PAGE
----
Your Equipment and Supplies
If your restaurant is in an area prone to flooding, try to keep electrical items, such as computers and kitchen appliances, elevated above flood level, Amarante says. “It’s also a good idea to stock up on sandbags and consider updating landscaping around the outside of the restaurant,” he explains, to divert any floodwater away from the building.
Russo invested in powerful backup generators, which really reduced loss, “especially when it comes to keeping your fridge full of food running,” he says.
Datz Restaurant Group, which is headquartered in Tampa, Florida, and has three restaurants—Datz, Dough, and Roux in that city—has a gas generator for each location so they wouldn’t lose any stock. As it was, the restaurants didn’t sustain any serious damage and reopened within four days.
The Datz group also developed a smaller menu ahead of time that could be executed by a smaller staff, in case employees couldn’t make it in after the storm, or if the restaurants had limited equipment, due to damage or power outages. This, founder and co-owner Suzanne Perry says, would allow the restaurants to at least be functional, though turned out to not be needed.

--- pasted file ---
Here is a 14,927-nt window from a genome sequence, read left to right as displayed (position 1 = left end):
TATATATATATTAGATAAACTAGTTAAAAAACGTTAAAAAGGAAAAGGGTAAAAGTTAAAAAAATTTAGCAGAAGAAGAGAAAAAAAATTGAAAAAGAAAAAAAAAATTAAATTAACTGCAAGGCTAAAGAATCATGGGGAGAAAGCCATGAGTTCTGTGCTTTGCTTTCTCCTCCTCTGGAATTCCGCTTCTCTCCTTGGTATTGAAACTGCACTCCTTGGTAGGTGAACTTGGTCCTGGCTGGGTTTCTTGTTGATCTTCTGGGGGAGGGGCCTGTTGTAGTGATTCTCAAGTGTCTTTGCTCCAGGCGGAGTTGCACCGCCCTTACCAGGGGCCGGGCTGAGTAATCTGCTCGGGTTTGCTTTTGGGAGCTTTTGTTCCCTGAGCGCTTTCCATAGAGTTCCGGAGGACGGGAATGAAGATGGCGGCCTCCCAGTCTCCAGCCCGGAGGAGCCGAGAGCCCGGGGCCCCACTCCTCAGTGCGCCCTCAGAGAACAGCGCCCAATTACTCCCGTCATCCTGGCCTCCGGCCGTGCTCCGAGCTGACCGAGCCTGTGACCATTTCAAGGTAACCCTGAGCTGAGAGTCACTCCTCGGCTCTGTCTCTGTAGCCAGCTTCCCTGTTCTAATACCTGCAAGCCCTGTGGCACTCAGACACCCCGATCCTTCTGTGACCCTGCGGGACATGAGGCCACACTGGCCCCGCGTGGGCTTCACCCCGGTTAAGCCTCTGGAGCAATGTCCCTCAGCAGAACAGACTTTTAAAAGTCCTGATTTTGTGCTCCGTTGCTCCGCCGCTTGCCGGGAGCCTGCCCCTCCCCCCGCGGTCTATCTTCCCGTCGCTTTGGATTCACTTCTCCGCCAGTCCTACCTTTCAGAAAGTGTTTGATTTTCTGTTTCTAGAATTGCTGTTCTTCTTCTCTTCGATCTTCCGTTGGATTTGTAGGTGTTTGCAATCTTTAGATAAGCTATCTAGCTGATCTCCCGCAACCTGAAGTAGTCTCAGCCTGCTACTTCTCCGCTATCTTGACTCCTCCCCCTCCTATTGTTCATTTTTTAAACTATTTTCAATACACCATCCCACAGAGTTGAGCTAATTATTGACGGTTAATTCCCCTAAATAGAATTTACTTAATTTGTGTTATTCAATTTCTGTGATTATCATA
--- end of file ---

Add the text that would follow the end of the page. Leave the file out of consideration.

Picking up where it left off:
In terms of equipment, Russo’s removed as much from the locations as possible, especially any that could be damaged by water exposure. And, the restaurants stored all computers in a safe, dry area and backed them up.
If you have enough time, Russo recommends moving heavier items off-site, but otherwise, lift them onto wood to stay above flooding, and cover them with heavy plastic sheeting to keep out water.
The Datz restaurants disconnected all equipment from outlets, shut off the gas, and took everything it could to the second floors.
Review your insurance policy to confirm the building and all equipment is included in the coverage, Amarante advises.
On top of its basic property damage and business insurance, Datz Restaurant Group carries wind coverage, flood coverage for properties in a flood zone, and income interruption insurance.
Also, create copies of all important documents, Amarante says, including contracts, insurance policies and other legal documents. Additionally, invest in disaster-proof containers that will protect these documents in case of a flood or fire.
And make sure you have a list with contact information for all your employees, as well as major utility companies, who you’ll likely need to contact after the disaster.